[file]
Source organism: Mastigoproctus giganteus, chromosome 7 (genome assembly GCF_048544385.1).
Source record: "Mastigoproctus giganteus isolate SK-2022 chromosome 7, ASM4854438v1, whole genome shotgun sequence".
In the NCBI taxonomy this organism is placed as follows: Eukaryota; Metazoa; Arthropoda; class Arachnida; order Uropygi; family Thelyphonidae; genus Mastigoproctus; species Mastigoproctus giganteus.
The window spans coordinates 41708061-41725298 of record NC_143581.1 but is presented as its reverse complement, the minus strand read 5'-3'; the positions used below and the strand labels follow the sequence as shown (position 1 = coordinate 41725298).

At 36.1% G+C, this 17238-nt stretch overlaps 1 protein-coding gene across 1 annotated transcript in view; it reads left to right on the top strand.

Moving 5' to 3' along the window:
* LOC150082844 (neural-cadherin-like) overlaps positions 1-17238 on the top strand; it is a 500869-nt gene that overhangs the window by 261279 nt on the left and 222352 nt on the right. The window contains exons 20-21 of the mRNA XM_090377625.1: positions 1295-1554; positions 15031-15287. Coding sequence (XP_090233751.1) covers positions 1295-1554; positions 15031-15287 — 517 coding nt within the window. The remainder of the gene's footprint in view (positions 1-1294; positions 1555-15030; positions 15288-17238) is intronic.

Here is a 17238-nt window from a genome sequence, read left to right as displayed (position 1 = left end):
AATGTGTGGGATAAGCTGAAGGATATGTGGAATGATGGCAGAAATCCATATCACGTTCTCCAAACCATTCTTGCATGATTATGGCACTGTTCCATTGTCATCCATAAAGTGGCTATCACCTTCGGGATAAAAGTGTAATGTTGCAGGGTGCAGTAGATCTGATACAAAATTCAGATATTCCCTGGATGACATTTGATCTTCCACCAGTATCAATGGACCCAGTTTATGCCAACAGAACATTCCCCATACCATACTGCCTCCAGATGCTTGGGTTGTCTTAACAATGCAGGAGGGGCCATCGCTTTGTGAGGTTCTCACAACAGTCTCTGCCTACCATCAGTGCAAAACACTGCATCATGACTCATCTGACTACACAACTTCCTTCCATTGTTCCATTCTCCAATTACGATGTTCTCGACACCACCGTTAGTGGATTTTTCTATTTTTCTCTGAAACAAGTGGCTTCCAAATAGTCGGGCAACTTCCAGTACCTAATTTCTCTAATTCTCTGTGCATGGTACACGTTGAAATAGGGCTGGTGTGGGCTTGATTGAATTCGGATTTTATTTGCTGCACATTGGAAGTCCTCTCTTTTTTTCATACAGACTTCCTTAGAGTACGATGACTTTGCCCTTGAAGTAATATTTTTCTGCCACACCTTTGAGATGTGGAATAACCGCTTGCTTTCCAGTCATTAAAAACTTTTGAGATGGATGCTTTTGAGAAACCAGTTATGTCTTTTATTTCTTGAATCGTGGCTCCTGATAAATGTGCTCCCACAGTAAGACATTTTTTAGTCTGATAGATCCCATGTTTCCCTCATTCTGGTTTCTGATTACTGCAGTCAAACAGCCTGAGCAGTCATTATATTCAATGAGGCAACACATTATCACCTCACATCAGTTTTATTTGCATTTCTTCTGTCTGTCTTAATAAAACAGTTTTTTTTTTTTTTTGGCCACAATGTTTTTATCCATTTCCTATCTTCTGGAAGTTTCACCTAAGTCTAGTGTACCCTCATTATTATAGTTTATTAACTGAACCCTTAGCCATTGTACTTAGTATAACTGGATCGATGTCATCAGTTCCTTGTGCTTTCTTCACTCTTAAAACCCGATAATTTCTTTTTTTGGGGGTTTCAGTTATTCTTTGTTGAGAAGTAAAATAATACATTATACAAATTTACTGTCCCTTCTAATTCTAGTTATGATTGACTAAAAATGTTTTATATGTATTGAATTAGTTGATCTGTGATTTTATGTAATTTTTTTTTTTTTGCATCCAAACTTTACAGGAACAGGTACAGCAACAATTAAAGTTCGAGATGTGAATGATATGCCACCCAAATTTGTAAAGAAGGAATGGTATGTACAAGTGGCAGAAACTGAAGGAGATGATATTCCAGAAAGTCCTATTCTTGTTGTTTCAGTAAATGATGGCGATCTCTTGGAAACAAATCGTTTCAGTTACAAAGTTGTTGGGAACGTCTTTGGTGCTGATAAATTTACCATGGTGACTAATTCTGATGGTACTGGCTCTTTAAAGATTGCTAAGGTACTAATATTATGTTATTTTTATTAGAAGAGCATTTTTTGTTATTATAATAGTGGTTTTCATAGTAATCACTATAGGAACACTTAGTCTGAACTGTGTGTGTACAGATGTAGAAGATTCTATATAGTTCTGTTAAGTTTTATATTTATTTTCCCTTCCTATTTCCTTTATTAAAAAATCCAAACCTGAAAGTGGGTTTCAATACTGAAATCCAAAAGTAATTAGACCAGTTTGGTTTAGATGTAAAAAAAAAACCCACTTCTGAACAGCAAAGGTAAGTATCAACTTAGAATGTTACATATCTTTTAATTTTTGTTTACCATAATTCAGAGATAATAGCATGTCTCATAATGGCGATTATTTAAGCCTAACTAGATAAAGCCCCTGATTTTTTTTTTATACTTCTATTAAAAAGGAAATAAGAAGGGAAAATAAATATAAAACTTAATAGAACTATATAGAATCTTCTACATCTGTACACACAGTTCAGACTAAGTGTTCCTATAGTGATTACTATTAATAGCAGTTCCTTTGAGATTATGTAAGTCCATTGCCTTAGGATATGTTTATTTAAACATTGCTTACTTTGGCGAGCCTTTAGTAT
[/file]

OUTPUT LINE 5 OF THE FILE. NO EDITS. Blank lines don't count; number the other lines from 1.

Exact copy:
At 36.1% G+C, this 17238-nt stretch overlaps 1 protein-coding gene across 1 annotated transcript in view; it reads left to right on the top strand.